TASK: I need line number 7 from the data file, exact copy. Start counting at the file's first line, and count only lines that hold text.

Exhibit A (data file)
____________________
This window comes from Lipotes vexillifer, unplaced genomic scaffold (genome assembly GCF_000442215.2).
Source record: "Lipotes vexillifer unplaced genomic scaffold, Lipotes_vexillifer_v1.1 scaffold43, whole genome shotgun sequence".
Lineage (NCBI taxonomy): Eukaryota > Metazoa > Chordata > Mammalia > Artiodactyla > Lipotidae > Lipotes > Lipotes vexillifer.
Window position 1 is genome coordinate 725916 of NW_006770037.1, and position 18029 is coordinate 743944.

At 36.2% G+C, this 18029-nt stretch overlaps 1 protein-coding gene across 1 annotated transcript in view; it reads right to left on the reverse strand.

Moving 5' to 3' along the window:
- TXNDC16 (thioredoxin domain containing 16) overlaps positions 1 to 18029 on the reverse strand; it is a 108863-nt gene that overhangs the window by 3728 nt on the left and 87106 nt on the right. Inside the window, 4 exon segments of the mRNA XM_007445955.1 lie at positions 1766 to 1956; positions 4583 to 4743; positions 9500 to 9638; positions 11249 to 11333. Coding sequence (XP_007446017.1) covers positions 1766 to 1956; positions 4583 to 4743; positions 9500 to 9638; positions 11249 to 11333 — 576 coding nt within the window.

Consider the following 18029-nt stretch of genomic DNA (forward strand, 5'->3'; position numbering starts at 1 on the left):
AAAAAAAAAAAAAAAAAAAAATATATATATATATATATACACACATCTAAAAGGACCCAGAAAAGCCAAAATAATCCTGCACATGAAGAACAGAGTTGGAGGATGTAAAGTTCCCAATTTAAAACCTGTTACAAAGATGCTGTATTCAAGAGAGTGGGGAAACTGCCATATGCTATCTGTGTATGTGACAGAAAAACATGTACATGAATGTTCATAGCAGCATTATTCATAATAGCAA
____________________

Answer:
- TXNDC16 (thioredoxin domain containing 16) overlaps positions 1 to 18029 on the reverse strand; it is a 108863-nt gene that overhangs the window by 3728 nt on the left and 87106 nt on the right. Inside the window, 4 exon segments of the mRNA XM_007445955.1 lie at positions 1766 to 1956; positions 4583 to 4743; positions 9500 to 9638; positions 11249 to 11333. Coding sequence (XP_007446017.1) covers positions 1766 to 1956; positions 4583 to 4743; positions 9500 to 9638; positions 11249 to 11333 — 576 coding nt within the window.